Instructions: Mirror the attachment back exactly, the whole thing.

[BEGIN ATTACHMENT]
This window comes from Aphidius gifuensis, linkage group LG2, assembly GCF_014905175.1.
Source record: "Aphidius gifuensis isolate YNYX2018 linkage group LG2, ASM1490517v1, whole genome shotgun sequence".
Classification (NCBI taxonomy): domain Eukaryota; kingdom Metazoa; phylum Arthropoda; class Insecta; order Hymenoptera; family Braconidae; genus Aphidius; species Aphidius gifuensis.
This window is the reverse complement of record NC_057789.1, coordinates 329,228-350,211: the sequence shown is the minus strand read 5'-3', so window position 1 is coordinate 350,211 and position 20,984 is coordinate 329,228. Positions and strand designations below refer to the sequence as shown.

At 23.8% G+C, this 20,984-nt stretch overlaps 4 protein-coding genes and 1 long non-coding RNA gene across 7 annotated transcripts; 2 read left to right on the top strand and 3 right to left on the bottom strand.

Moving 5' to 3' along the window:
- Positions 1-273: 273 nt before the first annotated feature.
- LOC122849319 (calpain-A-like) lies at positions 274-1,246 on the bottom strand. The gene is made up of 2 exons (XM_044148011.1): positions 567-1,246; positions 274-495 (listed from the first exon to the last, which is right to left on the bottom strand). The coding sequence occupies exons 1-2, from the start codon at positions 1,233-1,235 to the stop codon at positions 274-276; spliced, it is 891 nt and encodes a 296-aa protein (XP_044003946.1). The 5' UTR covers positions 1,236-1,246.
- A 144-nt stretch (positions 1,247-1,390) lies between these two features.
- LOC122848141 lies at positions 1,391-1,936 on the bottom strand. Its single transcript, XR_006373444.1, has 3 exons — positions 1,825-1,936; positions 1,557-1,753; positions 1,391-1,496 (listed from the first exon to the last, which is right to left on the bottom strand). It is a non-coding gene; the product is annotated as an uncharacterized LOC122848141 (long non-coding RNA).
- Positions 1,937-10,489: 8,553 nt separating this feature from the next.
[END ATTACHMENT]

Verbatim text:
This window comes from Aphidius gifuensis, linkage group LG2, assembly GCF_014905175.1.
Source record: "Aphidius gifuensis isolate YNYX2018 linkage group LG2, ASM1490517v1, whole genome shotgun sequence".
Classification (NCBI taxonomy): domain Eukaryota; kingdom Metazoa; phylum Arthropoda; class Insecta; order Hymenoptera; family Braconidae; genus Aphidius; species Aphidius gifuensis.
This window is the reverse complement of record NC_057789.1, coordinates 329,228-350,211: the sequence shown is the minus strand read 5'-3', so window position 1 is coordinate 350,211 and position 20,984 is coordinate 329,228. Positions and strand designations below refer to the sequence as shown.

At 23.8% G+C, this 20,984-nt stretch overlaps 4 protein-coding genes and 1 long non-coding RNA gene across 7 annotated transcripts; 2 read left to right on the top strand and 3 right to left on the bottom strand.

Moving 5' to 3' along the window:
- Positions 1-273: 273 nt before the first annotated feature.
- LOC122849319 (calpain-A-like) lies at positions 274-1,246 on the bottom strand. The gene is made up of 2 exons (XM_044148011.1): positions 567-1,246; positions 274-495 (listed from the first exon to the last, which is right to left on the bottom strand). The coding sequence occupies exons 1-2, from the start codon at positions 1,233-1,235 to the stop codon at positions 274-276; spliced, it is 891 nt and encodes a 296-aa protein (XP_044003946.1). The 5' UTR covers positions 1,236-1,246.
- A 144-nt stretch (positions 1,247-1,390) lies between these two features.
- LOC122848141 lies at positions 1,391-1,936 on the bottom strand. Its single transcript, XR_006373444.1, has 3 exons — positions 1,825-1,936; positions 1,557-1,753; positions 1,391-1,496 (listed from the first exon to the last, which is right to left on the bottom strand). It is a non-coding gene; the product is annotated as an uncharacterized LOC122848141 (long non-coding RNA).
- Positions 1,937-10,489: 8,553 nt separating this feature from the next.